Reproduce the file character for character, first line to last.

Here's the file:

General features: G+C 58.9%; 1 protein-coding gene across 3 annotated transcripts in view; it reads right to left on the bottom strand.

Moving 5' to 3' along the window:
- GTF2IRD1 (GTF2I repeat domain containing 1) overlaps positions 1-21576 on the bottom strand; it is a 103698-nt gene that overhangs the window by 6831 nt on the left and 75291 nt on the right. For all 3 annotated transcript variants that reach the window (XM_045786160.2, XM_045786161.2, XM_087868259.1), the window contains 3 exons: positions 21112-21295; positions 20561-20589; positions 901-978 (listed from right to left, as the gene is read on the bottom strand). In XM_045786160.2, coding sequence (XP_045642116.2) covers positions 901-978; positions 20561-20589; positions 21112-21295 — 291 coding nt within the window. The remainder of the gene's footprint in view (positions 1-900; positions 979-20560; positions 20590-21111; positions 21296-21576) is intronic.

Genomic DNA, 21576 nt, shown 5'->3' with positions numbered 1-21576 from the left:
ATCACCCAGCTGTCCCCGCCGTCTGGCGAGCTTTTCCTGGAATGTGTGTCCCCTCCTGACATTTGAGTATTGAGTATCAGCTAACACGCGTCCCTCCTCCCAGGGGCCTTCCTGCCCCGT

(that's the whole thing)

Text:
General features: G+C 58.9%; 1 protein-coding gene across 3 annotated transcripts in view; it reads right to left on the bottom strand.

Moving 5' to 3' along the window:
- GTF2IRD1 (GTF2I repeat domain containing 1) overlaps positions 1-21576 on the bottom strand; it is a 103698-nt gene that overhangs the window by 6831 nt on the left and 75291 nt on the right. For all 3 annotated transcript variants that reach the window (XM_045786160.2, XM_045786161.2, XM_087868259.1), the window contains 3 exons: positions 21112-21295; positions 20561-20589; positions 901-978 (listed from right to left, as the gene is read on the bottom strand). In XM_045786160.2, coding sequence (XP_045642116.2) covers positions 901-978; positions 20561-20589; positions 21112-21295 — 291 coding nt within the window. The remainder of the gene's footprint in view (positions 1-900; positions 979-20560; positions 20590-21111; positions 21296-21576) is intronic.

Genomic DNA, 21576 nt, shown 5'->3' with positions numbered 1-21576 from the left:
ATCACCCAGCTGTCCCCGCCGTCTGGCGAGCTTTTCCTGGAATGTGTGTCCCCTCCTGACATTTGAGTATTGAGTATCAGCTAACACGCGTCCCTCCTCCCAGGGGCCTTCCTGCCCCGT